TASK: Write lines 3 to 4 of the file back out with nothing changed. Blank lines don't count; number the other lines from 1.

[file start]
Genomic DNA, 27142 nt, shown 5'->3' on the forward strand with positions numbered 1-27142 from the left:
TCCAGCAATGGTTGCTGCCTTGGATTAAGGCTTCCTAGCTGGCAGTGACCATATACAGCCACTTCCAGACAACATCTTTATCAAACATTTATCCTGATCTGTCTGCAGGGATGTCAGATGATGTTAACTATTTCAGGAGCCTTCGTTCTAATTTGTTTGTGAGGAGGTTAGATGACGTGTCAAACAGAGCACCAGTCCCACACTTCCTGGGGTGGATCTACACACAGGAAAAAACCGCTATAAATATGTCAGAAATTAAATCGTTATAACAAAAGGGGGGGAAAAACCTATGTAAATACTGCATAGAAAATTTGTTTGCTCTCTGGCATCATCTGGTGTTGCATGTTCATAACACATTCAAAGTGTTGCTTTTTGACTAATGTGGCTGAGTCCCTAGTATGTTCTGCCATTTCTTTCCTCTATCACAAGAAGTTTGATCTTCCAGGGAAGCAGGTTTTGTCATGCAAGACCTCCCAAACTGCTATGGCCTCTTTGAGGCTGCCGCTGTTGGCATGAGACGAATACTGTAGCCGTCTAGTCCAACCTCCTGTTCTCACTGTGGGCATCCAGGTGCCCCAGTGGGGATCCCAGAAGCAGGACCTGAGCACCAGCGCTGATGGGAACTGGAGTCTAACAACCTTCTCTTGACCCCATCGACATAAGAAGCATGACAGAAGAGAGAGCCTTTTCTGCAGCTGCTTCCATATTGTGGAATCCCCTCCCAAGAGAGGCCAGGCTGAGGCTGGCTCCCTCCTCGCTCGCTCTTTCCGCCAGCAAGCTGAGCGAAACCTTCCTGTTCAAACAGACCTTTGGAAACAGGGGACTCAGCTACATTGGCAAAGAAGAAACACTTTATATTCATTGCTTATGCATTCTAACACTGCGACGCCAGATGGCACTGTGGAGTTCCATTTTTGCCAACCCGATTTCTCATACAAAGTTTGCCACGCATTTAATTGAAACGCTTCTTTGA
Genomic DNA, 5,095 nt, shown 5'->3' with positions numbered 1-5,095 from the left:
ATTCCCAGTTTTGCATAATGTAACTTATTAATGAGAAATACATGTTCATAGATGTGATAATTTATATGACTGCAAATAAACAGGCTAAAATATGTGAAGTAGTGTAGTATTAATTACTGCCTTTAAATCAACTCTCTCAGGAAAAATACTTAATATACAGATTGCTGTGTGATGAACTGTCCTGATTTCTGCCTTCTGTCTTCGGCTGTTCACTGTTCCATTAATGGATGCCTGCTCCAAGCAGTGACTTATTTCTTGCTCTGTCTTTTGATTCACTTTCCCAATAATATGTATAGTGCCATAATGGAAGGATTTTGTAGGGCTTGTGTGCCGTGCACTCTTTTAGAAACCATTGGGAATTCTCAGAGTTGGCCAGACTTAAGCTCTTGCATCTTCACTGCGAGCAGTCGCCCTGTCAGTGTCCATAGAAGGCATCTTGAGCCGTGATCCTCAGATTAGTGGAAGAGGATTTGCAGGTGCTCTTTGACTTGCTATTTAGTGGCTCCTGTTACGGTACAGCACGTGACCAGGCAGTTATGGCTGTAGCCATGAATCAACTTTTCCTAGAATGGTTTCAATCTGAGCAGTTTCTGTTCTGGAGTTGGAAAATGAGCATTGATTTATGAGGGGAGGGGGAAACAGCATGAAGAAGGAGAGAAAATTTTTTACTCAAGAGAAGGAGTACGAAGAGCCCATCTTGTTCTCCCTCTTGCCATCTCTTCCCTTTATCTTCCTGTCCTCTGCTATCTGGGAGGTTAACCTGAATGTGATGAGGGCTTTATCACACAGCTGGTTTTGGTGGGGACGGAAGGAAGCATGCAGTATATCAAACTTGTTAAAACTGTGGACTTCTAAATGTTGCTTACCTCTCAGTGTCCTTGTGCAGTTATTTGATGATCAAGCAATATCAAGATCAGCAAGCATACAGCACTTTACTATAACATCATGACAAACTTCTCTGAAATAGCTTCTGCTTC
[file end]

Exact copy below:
Genomic DNA, 5,095 nt, shown 5'->3' with positions numbered 1-5,095 from the left:
ATTCCCAGTTTTGCATAATGTAACTTATTAATGAGAAATACATGTTCATAGATGTGATAATTTATATGACTGCAAATAAACAGGCTAAAATATGTGAAGTAGTGTAGTATTAATTACTGCCTTTAAATCAACTCTCTCAGGAAAAATACTTAATATACAGATTGCTGTGTGATGAACTGTCCTGATTTCTGCCTTCTGTCTTCGGCTGTTCACTGTTCCATTAATGGATGCCTGCTCCAAGCAGTGACTTATTTCTTGCTCTGTCTTTTGATTCACTTTCCCAATAATATGTATAGTGCCATAATGGAAGGATTTTGTAGGGCTTGTGTGCCGTGCACTCTTTTAGAAACCATTGGGAATTCTCAGAGTTGGCCAGACTTAAGCTCTTGCATCTTCACTGCGAGCAGTCGCCCTGTCAGTGTCCATAGAAGGCATCTTGAGCCGTGATCCTCAGATTAGTGGAAGAGGATTTGCAGGTGCTCTTTGACTTGCTATTTAGTGGCTCCTGTTACGGTACAGCACGTGACCAGGCAGTTATGGCTGTAGCCATGAATCAACTTTTCCTAGAATGGTTTCAATCTGAGCAGTTTCTGTTCTGGAGTTGGAAAATGAGCATTGATTTATGAGGGGAGGGGGAAACAGCATGAAGAAGGAGAGAAAATTTTTTACTCAAGAGAAGGAGTACGAAGAGCCCATCTTGTTCTCCCTCTTGCCATCTCTTCCCTTTATCTTCCTGTCCTCTGCTATCTGGGAGGTTAACCTGAATGTGATGAGGGCTTTATCACACAGCTGGTTTTGGTGGGGACGGAAGGAAGCATGCAGTATATCAAACTTGTTAAAACTGTGGACTTCTAAATGTTGCTTACCTCTCAGTGTCCTTGTGCAGTTATTTGATGATCAAGCAATATCAAGATCAGCAAGCATACAGCACTTTACTATAACATCATGACAAACTTCTCTGAAATAGCTTCTGCTTC